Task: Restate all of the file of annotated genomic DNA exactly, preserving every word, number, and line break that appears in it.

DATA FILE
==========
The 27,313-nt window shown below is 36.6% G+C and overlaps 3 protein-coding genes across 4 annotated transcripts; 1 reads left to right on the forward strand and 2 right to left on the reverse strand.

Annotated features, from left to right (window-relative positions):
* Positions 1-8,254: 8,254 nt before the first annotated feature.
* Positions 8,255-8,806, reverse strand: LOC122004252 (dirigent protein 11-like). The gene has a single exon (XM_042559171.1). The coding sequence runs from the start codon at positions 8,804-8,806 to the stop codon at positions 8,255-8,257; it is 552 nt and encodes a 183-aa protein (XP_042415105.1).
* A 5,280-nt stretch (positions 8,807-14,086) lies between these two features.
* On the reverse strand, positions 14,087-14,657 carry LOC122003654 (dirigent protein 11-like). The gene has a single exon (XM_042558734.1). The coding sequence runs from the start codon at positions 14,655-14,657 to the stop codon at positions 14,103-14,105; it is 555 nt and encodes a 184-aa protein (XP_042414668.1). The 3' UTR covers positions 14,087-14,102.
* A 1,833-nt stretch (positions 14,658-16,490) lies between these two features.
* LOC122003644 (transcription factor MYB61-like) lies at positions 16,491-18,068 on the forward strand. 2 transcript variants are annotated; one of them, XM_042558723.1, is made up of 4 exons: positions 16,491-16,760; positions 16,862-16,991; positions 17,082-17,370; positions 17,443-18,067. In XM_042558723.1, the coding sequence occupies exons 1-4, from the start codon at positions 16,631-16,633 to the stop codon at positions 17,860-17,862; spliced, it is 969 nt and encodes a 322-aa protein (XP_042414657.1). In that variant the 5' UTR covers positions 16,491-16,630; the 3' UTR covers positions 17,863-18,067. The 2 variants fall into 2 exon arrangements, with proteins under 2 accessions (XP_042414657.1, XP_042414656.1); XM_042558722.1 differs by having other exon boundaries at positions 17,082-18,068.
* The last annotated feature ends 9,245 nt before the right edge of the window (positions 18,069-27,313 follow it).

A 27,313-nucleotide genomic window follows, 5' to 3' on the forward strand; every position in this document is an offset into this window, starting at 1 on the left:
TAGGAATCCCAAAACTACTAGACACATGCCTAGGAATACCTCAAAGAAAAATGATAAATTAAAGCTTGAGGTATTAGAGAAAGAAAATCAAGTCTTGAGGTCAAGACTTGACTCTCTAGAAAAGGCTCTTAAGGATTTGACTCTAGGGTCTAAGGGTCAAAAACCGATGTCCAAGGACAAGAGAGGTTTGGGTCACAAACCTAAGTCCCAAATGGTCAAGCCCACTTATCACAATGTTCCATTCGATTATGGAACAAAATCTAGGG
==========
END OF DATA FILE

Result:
The 27,313-nt window shown below is 36.6% G+C and overlaps 3 protein-coding genes across 4 annotated transcripts; 1 reads left to right on the forward strand and 2 right to left on the reverse strand.

Annotated features, from left to right (window-relative positions):
* Positions 1-8,254: 8,254 nt before the first annotated feature.
* Positions 8,255-8,806, reverse strand: LOC122004252 (dirigent protein 11-like). The gene has a single exon (XM_042559171.1). The coding sequence runs from the start codon at positions 8,804-8,806 to the stop codon at positions 8,255-8,257; it is 552 nt and encodes a 183-aa protein (XP_042415105.1).
* A 5,280-nt stretch (positions 8,807-14,086) lies between these two features.
* On the reverse strand, positions 14,087-14,657 carry LOC122003654 (dirigent protein 11-like). The gene has a single exon (XM_042558734.1). The coding sequence runs from the start codon at positions 14,655-14,657 to the stop codon at positions 14,103-14,105; it is 555 nt and encodes a 184-aa protein (XP_042414668.1). The 3' UTR covers positions 14,087-14,102.
* A 1,833-nt stretch (positions 14,658-16,490) lies between these two features.
* LOC122003644 (transcription factor MYB61-like) lies at positions 16,491-18,068 on the forward strand. 2 transcript variants are annotated; one of them, XM_042558723.1, is made up of 4 exons: positions 16,491-16,760; positions 16,862-16,991; positions 17,082-17,370; positions 17,443-18,067. In XM_042558723.1, the coding sequence occupies exons 1-4, from the start codon at positions 16,631-16,633 to the stop codon at positions 17,860-17,862; spliced, it is 969 nt and encodes a 322-aa protein (XP_042414657.1). In that variant the 5' UTR covers positions 16,491-16,630; the 3' UTR covers positions 17,863-18,067. The 2 variants fall into 2 exon arrangements, with proteins under 2 accessions (XP_042414657.1, XP_042414656.1); XM_042558722.1 differs by having other exon boundaries at positions 17,082-18,068.
* The last annotated feature ends 9,245 nt before the right edge of the window (positions 18,069-27,313 follow it).

A 27,313-nucleotide genomic window follows, 5' to 3' on the forward strand; every position in this document is an offset into this window, starting at 1 on the left:
TAGGAATCCCAAAACTACTAGACACATGCCTAGGAATACCTCAAAGAAAAATGATAAATTAAAGCTTGAGGTATTAGAGAAAGAAAATCAAGTCTTGAGGTCAAGACTTGACTCTCTAGAAAAGGCTCTTAAGGATTTGACTCTAGGGTCTAAGGGTCAAAAACCGATGTCCAAGGACAAGAGAGGTTTGGGTCACAAACCTAAGTCCCAAATGGTCAAGCCCACTTATCACAATGTTCCATTCGATTATGGAACAAAATCTAGGG